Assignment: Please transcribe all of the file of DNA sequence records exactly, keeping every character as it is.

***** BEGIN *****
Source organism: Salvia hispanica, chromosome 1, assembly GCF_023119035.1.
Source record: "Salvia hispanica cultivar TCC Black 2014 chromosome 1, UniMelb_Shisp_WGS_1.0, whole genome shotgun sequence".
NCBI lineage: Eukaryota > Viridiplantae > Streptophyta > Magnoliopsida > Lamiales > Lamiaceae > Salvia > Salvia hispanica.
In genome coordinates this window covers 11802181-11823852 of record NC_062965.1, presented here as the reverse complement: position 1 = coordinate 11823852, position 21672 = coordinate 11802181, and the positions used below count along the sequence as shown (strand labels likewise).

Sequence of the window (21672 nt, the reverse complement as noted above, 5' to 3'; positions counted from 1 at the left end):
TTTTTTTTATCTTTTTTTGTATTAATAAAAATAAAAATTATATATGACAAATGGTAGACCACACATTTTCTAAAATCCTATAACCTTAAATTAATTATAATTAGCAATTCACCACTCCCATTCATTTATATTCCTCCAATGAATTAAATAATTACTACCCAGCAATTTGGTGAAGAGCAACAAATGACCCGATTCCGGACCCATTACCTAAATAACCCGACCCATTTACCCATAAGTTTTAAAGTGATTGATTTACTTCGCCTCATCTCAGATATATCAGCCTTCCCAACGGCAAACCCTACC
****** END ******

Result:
Source organism: Salvia hispanica, chromosome 1, assembly GCF_023119035.1.
Source record: "Salvia hispanica cultivar TCC Black 2014 chromosome 1, UniMelb_Shisp_WGS_1.0, whole genome shotgun sequence".
NCBI lineage: Eukaryota > Viridiplantae > Streptophyta > Magnoliopsida > Lamiales > Lamiaceae > Salvia > Salvia hispanica.
In genome coordinates this window covers 11802181-11823852 of record NC_062965.1, presented here as the reverse complement: position 1 = coordinate 11823852, position 21672 = coordinate 11802181, and the positions used below count along the sequence as shown (strand labels likewise).

Sequence of the window (21672 nt, the reverse complement as noted above, 5' to 3'; positions counted from 1 at the left end):
TTTTTTTTATCTTTTTTTGTATTAATAAAAATAAAAATTATATATGACAAATGGTAGACCACACATTTTCTAAAATCCTATAACCTTAAATTAATTATAATTAGCAATTCACCACTCCCATTCATTTATATTCCTCCAATGAATTAAATAATTACTACCCAGCAATTTGGTGAAGAGCAACAAATGACCCGATTCCGGACCCATTACCTAAATAACCCGACCCATTTACCCATAAGTTTTAAAGTGATTGATTTACTTCGCCTCATCTCAGATATATCAGCCTTCCCAACGGCAAACCCTACC